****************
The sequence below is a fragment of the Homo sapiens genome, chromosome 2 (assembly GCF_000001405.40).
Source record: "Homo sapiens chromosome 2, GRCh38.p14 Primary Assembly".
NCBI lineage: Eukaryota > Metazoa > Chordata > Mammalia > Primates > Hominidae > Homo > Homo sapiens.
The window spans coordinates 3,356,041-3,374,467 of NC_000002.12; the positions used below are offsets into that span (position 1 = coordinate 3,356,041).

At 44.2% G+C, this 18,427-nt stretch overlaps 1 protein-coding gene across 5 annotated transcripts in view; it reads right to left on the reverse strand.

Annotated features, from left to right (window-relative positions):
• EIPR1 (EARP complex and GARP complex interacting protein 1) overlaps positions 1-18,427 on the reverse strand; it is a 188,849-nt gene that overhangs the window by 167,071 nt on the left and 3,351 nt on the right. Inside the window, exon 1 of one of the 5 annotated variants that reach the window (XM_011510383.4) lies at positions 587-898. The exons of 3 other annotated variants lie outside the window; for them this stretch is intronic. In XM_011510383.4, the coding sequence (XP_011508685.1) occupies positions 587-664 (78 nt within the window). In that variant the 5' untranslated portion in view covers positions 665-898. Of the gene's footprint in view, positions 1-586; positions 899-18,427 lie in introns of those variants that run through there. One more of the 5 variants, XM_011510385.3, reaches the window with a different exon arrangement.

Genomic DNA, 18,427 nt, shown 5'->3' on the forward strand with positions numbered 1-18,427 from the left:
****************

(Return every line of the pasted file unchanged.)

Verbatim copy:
The sequence below is a fragment of the Homo sapiens genome, chromosome 2 (assembly GCF_000001405.40).
Source record: "Homo sapiens chromosome 2, GRCh38.p14 Primary Assembly".
NCBI lineage: Eukaryota > Metazoa > Chordata > Mammalia > Primates > Hominidae > Homo > Homo sapiens.
The window spans coordinates 3,356,041-3,374,467 of NC_000002.12; the positions used below are offsets into that span (position 1 = coordinate 3,356,041).

At 44.2% G+C, this 18,427-nt stretch overlaps 1 protein-coding gene across 5 annotated transcripts in view; it reads right to left on the reverse strand.

Annotated features, from left to right (window-relative positions):
• EIPR1 (EARP complex and GARP complex interacting protein 1) overlaps positions 1-18,427 on the reverse strand; it is a 188,849-nt gene that overhangs the window by 167,071 nt on the left and 3,351 nt on the right. Inside the window, exon 1 of one of the 5 annotated variants that reach the window (XM_011510383.4) lies at positions 587-898. The exons of 3 other annotated variants lie outside the window; for them this stretch is intronic. In XM_011510383.4, the coding sequence (XP_011508685.1) occupies positions 587-664 (78 nt within the window). In that variant the 5' untranslated portion in view covers positions 665-898. Of the gene's footprint in view, positions 1-586; positions 899-18,427 lie in introns of those variants that run through there. One more of the 5 variants, XM_011510385.3, reaches the window with a different exon arrangement.

Genomic DNA, 18,427 nt, shown 5'->3' on the forward strand with positions numbered 1-18,427 from the left: